God has chosen His people to be vessels of goodness and grace in the world. Our good works demonstrate our faith in the One who is at work in us. He created us in Christ Jesus for good works. These were prepared beforehand that we might do them (Eph 2:10). What a blessing it is for one to have his life work from the Lord. We are wanderers like Cain, otherwise. Bitterness of spirit is rooted in the cognizance of the vanity and futility of life without Christ. Along with Cain, what sentiment do the names Ishmael, Esau, Saul, and Judas produce?

Christian good works do not justify us, but they do affirm us. They cannot be separated from love, however (1 Cor 13). The motive for all we do is love from a pure heart. If you are doing anything with an alternative motive, it is suspect. Love never fails but works done without love have no basis for standing in the category of good.

Third, the writer of Hebrews added, “and the love which you have shown toward His name.” We love, only because He first loved us (1 Jn 4:19). Grace abounds from God toward His children. He is a good Father. We love Him not just for every good gift He gives (Jas 1:17), but also for the discipline He puts us through for our good (Heb 12:4–11).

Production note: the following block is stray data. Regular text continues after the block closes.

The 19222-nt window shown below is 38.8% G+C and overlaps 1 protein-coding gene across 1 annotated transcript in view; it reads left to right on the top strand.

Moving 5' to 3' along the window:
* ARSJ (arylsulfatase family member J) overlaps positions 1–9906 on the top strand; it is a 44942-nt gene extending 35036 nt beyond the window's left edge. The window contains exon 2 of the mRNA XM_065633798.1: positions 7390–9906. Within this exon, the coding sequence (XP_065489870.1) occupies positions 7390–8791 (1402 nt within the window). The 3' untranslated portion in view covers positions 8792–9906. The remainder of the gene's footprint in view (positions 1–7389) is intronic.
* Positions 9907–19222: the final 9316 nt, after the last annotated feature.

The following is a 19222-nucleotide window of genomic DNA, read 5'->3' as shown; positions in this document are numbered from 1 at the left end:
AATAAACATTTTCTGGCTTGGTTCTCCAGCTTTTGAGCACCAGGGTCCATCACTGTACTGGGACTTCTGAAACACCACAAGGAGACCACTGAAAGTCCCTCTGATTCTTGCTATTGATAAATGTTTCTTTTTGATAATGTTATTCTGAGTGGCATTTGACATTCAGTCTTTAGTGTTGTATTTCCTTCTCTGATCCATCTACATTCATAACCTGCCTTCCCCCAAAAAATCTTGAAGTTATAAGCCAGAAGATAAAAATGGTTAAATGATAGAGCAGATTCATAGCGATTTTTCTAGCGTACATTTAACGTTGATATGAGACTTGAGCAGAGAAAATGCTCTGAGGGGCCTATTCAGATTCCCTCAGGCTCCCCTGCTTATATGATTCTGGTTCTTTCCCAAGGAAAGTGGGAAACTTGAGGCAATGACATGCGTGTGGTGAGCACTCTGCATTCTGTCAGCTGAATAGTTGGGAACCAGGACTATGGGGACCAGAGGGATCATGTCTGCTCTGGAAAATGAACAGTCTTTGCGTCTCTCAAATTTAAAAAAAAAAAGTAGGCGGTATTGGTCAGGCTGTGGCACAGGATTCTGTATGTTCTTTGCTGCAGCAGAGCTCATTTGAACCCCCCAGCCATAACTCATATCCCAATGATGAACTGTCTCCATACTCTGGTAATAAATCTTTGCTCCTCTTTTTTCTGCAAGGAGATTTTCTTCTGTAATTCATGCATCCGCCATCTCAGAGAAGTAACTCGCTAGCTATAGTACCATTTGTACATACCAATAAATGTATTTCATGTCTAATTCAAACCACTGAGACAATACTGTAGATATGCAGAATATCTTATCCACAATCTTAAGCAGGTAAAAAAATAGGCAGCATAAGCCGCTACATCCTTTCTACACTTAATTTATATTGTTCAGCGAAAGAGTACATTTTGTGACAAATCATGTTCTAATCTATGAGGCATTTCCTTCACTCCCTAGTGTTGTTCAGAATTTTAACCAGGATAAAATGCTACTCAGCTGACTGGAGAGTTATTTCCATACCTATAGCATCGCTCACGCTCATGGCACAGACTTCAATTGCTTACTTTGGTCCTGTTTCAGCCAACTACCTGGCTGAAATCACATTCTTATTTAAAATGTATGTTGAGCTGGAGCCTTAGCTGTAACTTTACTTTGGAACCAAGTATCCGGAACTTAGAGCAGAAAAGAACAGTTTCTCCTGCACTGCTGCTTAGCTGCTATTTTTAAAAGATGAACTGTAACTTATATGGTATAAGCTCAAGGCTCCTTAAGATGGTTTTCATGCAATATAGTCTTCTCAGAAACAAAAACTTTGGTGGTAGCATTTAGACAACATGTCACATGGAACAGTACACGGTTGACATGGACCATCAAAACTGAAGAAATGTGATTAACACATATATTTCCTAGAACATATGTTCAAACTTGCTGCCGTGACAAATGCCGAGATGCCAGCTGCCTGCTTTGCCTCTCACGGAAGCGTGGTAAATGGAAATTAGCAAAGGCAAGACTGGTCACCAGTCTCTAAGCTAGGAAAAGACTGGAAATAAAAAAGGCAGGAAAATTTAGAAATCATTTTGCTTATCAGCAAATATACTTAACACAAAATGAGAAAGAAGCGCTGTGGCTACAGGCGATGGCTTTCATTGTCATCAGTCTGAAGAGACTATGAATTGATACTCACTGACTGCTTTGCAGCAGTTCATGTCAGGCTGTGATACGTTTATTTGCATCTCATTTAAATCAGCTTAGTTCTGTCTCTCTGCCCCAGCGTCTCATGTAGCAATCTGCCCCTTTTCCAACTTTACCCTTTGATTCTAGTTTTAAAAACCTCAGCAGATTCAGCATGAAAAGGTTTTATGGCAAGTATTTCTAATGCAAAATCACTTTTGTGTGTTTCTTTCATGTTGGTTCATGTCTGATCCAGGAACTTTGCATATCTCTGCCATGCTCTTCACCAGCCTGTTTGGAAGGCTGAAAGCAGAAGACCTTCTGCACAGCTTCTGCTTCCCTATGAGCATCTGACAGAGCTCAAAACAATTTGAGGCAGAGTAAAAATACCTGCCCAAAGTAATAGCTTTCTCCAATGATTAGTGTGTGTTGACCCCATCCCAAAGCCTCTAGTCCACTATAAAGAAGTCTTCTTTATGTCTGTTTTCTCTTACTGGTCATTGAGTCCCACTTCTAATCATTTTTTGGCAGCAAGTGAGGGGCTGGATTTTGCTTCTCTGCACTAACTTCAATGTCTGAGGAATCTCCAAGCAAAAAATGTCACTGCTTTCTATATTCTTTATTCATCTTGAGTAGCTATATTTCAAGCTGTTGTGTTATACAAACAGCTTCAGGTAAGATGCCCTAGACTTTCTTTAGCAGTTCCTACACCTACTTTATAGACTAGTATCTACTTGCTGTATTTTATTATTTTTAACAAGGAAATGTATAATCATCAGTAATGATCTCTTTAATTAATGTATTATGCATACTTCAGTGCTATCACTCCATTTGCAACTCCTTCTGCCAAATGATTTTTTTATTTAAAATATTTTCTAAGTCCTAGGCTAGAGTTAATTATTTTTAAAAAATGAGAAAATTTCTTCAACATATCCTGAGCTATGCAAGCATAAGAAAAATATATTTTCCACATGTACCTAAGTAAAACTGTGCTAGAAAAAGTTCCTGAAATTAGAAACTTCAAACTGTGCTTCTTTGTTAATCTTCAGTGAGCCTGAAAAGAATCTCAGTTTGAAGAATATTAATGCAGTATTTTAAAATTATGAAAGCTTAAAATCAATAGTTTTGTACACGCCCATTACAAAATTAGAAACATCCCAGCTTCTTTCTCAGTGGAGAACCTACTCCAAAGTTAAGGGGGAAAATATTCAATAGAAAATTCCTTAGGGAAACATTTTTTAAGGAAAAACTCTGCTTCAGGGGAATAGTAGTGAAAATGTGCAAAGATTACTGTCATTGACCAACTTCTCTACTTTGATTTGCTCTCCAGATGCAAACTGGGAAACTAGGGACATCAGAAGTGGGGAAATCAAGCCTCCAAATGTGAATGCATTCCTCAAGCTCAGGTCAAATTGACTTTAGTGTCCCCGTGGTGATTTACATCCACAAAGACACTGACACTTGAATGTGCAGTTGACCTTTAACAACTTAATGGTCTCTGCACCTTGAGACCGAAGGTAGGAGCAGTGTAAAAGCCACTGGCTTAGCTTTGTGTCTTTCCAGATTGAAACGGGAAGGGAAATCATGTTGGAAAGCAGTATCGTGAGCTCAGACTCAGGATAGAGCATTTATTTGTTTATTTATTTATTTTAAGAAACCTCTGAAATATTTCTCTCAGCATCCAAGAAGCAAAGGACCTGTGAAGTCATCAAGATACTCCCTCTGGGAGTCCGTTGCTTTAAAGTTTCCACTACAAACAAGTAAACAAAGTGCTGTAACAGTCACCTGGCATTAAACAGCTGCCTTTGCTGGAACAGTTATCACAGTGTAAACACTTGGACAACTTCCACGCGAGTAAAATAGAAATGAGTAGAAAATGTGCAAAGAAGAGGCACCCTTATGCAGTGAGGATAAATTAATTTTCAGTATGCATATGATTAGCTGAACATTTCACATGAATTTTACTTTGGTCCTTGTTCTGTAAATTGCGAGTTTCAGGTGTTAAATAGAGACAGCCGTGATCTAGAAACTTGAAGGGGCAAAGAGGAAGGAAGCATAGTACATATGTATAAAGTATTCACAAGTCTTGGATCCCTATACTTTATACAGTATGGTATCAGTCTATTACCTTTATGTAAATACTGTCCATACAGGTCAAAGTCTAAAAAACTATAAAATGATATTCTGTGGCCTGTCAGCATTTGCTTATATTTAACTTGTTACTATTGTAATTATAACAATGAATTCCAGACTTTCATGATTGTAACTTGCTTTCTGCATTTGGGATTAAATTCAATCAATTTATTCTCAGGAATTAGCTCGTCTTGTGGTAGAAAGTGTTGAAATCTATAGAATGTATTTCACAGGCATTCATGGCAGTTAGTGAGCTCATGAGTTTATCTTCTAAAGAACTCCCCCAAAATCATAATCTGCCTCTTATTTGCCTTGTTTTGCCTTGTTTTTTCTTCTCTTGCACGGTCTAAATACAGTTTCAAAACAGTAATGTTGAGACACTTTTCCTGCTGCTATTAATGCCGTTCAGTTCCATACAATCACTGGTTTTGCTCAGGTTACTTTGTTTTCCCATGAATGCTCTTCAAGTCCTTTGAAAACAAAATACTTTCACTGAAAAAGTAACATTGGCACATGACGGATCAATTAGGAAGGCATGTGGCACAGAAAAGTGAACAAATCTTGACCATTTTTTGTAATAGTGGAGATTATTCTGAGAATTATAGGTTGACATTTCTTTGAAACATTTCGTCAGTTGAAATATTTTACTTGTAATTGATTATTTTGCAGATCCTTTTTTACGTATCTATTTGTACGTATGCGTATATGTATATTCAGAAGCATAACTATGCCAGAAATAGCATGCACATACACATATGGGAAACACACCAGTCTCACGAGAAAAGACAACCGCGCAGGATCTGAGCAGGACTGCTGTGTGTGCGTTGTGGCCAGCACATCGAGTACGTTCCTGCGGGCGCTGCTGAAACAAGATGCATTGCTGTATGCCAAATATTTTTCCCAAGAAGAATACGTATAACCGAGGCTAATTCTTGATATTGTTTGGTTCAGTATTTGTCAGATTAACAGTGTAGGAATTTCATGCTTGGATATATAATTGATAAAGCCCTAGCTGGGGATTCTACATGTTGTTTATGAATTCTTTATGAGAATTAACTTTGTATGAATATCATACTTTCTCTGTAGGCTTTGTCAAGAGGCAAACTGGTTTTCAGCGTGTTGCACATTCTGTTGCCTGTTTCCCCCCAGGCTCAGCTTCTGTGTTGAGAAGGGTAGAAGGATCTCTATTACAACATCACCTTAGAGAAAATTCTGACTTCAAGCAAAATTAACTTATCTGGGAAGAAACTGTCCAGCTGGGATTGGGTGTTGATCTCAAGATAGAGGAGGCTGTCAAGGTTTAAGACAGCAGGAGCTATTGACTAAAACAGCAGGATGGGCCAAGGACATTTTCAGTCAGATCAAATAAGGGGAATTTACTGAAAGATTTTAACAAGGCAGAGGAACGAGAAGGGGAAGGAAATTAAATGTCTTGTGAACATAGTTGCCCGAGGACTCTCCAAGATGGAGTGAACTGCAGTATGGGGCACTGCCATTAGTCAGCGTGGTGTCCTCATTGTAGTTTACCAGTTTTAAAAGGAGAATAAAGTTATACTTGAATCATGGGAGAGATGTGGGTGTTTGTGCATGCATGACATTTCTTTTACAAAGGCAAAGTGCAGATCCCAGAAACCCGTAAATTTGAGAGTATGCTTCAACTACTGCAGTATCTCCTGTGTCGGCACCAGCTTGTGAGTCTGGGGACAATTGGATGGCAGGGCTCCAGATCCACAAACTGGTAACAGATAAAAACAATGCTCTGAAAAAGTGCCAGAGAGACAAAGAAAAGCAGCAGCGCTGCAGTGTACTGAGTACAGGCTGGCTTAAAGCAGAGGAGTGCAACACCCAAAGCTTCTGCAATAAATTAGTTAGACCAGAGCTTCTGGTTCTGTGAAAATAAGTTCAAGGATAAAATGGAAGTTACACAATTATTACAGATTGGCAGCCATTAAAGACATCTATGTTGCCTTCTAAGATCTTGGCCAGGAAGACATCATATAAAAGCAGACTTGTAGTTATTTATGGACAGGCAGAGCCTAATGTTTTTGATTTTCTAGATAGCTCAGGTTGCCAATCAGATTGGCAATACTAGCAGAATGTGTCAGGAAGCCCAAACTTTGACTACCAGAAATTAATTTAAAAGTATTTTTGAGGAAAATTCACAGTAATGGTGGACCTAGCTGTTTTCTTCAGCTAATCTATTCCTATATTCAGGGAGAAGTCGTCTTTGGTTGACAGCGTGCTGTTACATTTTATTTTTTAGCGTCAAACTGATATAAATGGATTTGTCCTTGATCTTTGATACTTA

He demonstrated His love toward us in Christ (Rom 5:8). We demonstrate our love toward Him through the obedience of faith. By doing what He tells us to do, we become peculiar people in the world. When they ask about the hope within us, we bear witness of Christ. This is what it means to show love toward His name.

Of course, His name is above every other name, but men hate His name because of His perfections. Jesus is good, and men are evil. People hate the Light that has come into the world because they love darkness (Jn 3:19), and their dirty deeds are exposed by the Light. Still, every knee will bow at the name of Jesus, whether that is their delight or chagrin.

When someone takes our Lord’s name in vain, it is agitating to our souls. We want His name to be made great to the nations. In the past, the pop singer, Adele, referred to another female pop singer as, “Jesus Christ to me.” This, of course, is blasphemy. Christians cringe at such misuse of the name of the One who has done so much good. Men boast in their own names because of their accomplishments, but we will boast in the name of the Lord our God, for there is none beside Him.